David Schaper

The nation's roads, bridges, airports, water and transit systems are in pretty bad shape, according to the civil engineers who plan and design such infrastructure.

The new report card from the American Society of Civil Engineers gives the infrastructure of the United States a D-plus.

When he addresses a joint session of Congress Tuesday night, President Trump is expected to outline some of his plans for rebuilding the nation's crumbling infrastructure.

And he will likely reiterate his commitment to "buy American and hire American," as he repeated often during the campaign and since taking office last month.

But what exactly does that mean for state departments of transportation and the contractors who build transportation projects?

CEOs of major U.S. airlines are scheduled to meet with President Trump on Thursday morning.

The session comes after airlines had to deal with what one CEO called "turmoil" over the president's travel ban.

The focus of the meeting will more likely be on airport infrastructure, the air traffic control system and what the airlines say is unfair foreign competition. Airline pilots and flight attendants are on the same side as their bosses when it comes to foreign competition, and their message should sound familiar to President Trump.

Just how bad is the state of the nation's highway infrastructure? So bad, tires on FedEx trucks last only half as long as they did 20 years ago, as they deteriorate rapidly from crumbling pavement and get more flats from gaping potholes.

"We're using almost 100 percent more tires to produce the same mileage of transportation," FedEx Chairman and CEO Fred Smith told the U.S. House Transportation and Infrastructure Committee Wednesday. "Why is that? Because the road infrastructure has so many potholes in it, it's tearing up tires faster than before."

Many travelers were detained in airports after President Trump signed an executive order that temporarily prohibits people from seven Muslim-majority countries from entering the U.S. The order caused widespread chaos and confusion at airports as protesters crowded terminals and agencies struggled to interpret the new rules.

Caught in the middle were the airlines, which were not only dealing with passengers denied entry, but with their employees who might violate the travel ban, too.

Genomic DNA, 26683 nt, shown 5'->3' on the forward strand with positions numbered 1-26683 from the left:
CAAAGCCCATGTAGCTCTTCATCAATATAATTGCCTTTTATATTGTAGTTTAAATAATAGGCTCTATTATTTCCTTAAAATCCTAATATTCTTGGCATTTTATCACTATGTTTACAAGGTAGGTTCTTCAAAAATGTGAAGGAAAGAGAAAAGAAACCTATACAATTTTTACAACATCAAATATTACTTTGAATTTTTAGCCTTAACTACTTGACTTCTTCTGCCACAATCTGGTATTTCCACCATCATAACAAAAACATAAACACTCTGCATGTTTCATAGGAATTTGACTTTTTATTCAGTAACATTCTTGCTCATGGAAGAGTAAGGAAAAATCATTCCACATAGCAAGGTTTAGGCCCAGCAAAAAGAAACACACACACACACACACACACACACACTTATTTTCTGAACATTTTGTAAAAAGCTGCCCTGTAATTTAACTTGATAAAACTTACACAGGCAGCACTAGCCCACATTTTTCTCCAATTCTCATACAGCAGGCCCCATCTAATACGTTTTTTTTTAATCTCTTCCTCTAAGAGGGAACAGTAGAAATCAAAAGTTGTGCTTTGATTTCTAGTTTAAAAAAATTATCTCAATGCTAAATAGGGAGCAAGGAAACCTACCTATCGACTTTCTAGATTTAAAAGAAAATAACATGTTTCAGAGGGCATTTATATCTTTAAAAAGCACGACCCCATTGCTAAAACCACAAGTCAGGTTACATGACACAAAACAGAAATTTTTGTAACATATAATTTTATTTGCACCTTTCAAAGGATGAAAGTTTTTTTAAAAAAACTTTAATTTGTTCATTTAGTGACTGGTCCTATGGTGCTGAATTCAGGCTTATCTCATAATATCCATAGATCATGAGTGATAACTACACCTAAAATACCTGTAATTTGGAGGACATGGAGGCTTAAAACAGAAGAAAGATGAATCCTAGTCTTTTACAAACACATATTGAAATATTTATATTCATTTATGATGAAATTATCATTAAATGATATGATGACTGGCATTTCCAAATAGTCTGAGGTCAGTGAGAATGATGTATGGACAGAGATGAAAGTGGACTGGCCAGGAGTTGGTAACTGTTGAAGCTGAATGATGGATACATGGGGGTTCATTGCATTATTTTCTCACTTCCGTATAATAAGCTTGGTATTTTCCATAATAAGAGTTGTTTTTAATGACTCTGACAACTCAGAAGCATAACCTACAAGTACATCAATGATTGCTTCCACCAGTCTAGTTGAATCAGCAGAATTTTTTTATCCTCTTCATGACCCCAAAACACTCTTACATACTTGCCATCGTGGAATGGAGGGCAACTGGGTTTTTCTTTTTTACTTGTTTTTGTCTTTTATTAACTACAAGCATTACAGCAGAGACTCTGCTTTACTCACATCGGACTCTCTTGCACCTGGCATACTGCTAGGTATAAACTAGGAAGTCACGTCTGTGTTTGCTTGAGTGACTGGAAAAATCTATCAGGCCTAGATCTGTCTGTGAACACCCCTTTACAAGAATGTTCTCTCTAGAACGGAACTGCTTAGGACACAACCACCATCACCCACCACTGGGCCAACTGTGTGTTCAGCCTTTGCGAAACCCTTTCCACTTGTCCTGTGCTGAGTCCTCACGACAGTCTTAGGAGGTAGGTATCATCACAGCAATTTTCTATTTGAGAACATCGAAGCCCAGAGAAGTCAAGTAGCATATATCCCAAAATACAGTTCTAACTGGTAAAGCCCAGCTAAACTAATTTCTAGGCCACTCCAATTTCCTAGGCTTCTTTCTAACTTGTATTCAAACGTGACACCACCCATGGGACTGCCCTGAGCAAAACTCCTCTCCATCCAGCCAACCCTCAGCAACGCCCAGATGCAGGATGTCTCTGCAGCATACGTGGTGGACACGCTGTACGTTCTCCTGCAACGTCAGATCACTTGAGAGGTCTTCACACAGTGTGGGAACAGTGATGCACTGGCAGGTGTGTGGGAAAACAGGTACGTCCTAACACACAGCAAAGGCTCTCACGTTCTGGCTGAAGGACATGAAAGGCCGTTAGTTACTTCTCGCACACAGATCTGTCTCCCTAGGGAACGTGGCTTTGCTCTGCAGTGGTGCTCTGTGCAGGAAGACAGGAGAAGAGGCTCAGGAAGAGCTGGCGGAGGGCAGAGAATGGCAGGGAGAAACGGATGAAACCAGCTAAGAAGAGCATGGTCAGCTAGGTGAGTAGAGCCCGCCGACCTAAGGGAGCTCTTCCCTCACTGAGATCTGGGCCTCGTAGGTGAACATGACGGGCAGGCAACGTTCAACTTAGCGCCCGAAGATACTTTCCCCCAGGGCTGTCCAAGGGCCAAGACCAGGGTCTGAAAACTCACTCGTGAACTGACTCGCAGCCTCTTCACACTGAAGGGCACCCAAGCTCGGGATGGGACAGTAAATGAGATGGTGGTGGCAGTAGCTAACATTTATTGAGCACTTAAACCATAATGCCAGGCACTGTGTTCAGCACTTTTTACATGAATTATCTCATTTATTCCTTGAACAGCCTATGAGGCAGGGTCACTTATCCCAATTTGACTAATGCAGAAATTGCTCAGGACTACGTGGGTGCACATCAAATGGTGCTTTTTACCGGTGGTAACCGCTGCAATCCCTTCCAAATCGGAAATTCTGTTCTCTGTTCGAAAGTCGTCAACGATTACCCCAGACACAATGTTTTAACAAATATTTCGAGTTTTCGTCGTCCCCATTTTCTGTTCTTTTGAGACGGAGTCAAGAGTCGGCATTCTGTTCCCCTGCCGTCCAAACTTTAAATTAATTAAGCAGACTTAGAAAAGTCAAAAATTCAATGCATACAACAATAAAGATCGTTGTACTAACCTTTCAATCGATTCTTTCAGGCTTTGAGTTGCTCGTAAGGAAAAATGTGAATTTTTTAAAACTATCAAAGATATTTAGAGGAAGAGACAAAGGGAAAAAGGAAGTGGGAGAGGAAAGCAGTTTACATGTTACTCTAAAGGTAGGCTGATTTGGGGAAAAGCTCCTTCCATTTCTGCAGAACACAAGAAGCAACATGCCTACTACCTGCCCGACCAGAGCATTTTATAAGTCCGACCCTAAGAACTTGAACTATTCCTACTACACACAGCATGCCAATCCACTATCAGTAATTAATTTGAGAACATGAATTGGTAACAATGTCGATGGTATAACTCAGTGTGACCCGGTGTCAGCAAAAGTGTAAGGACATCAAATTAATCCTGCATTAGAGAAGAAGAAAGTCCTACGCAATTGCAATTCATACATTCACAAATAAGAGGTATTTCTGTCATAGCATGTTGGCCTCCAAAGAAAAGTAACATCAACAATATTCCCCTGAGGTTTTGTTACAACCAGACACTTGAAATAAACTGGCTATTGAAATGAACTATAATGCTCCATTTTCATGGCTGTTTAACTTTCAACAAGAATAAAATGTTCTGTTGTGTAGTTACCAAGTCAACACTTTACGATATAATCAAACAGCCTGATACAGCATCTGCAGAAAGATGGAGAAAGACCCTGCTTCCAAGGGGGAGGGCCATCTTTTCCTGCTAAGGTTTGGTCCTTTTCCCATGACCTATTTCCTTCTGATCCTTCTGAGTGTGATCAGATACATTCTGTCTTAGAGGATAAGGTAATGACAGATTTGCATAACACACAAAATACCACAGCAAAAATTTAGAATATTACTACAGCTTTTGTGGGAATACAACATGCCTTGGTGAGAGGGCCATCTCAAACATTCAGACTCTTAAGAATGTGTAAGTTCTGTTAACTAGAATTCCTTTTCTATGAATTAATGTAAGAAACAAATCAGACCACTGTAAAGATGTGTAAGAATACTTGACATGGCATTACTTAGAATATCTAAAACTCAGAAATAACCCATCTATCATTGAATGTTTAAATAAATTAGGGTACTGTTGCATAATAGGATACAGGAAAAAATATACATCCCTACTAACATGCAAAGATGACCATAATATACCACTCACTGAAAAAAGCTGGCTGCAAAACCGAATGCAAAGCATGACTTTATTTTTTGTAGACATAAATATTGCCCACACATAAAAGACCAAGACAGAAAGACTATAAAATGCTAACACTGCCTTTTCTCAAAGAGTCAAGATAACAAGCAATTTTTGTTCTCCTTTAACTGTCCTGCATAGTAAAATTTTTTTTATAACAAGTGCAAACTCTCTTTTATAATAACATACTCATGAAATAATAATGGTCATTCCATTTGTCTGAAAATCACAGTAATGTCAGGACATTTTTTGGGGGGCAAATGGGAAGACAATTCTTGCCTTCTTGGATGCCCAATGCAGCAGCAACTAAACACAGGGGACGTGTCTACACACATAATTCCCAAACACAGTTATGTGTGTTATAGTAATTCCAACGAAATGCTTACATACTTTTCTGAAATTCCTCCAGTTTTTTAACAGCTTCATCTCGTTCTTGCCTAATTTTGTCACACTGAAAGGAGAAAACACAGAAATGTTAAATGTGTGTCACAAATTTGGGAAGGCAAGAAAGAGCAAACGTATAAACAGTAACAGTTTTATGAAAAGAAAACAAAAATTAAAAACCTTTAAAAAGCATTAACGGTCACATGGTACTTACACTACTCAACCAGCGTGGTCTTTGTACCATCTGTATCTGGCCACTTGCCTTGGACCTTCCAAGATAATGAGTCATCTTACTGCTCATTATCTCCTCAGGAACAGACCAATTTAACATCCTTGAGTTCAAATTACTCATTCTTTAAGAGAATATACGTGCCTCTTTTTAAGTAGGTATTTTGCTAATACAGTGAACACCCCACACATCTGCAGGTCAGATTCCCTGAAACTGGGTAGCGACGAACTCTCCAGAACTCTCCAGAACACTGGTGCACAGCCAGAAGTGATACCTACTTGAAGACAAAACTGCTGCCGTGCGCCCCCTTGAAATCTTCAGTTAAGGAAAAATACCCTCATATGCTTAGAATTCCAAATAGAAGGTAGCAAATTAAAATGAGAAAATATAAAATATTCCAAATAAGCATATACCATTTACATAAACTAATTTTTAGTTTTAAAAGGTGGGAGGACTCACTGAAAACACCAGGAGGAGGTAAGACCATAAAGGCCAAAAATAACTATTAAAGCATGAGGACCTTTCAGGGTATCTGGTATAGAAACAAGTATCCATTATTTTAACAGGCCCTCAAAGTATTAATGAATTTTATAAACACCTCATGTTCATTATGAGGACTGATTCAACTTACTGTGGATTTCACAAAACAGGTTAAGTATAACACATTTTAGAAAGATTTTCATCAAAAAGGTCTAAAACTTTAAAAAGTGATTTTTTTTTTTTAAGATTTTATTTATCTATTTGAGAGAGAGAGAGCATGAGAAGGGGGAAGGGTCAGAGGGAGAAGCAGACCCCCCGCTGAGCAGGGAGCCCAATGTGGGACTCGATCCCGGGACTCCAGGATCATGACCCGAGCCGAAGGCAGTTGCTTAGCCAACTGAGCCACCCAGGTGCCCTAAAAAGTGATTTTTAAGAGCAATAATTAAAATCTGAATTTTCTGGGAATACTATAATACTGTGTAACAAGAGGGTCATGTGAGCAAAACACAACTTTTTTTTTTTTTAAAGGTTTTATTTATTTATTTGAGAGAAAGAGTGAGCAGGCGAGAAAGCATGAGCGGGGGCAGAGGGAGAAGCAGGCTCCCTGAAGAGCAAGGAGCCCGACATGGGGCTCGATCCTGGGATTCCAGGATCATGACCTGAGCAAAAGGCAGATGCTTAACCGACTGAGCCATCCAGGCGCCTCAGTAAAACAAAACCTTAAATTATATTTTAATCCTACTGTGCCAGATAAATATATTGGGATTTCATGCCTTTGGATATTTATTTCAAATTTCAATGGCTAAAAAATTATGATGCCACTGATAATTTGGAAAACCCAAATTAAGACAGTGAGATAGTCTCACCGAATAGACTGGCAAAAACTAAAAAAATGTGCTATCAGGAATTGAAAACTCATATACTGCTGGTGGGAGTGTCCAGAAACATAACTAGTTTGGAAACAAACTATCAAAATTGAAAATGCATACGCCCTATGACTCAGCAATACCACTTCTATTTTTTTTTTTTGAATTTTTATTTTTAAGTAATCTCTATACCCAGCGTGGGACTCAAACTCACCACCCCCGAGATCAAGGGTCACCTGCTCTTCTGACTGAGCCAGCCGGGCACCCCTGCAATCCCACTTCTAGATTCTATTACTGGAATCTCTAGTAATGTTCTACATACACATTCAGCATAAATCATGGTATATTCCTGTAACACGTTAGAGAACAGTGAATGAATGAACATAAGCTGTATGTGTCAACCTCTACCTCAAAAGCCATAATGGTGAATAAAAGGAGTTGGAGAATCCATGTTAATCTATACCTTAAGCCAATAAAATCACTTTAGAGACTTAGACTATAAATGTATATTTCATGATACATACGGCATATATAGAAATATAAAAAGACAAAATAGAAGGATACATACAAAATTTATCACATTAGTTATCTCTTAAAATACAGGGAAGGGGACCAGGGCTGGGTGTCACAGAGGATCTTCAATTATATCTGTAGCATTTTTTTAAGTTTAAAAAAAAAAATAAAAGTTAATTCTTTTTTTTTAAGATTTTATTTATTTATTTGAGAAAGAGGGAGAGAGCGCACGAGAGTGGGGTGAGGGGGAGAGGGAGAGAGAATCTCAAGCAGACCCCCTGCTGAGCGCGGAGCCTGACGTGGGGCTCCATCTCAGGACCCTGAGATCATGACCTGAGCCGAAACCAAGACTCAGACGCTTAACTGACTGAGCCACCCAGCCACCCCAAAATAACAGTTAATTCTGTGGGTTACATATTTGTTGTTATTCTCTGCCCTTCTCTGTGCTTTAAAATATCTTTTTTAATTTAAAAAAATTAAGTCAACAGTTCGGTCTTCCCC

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MICHEL MARTIN, HOST:

There's no question the tragic and intransigent problem of gun violence weighs heavily on Chicago residents, but for some there's resignation as well.

"This is nothing new in Chicago," says Keith Muhammed, while waiting at a bus stop on Chicago's west side.

He's right, but it has been getting worse: More than 760 people were murdered in Chicago in 2016, the highest total in nearly two decades, and this year is shaping up as more of the same.

The incoming Trump administration will look to tap private investment funds to help rebuild and expand the nation's highways, railways, seaports and airports.

That's what Elaine Chao, President-elect Donald Trump's choice to be transportation secretary, told a panel of senators in a rather friendly confirmation hearing Wednesday.

Beginning in 2017, United Airlines will offer cheaper airfares for budget-conscious travelers.

"Basic economy" will be lower priced than regular fares, allowing United to compete head to head with discount airlines such as Spirit, Frontier and Allegiant Air.

But there's a trade-off for passengers who will be giving up some of the few remaining perks of air travel, like putting a carry-on suitcase in the overhead bin or getting an assigned seat.

You might not know his name but you undoubtedly know his famous sandwich, and many of us remember singing its ingredients along with a commercial in the 1970s: "Two all-beef patties, special sauce, lettuce, cheese, pickles, onions on a sesame seed bun."

Michael "Jim" Delligatti, the McDonald's franchisee who created the Big Mac, died Monday. He was 98.

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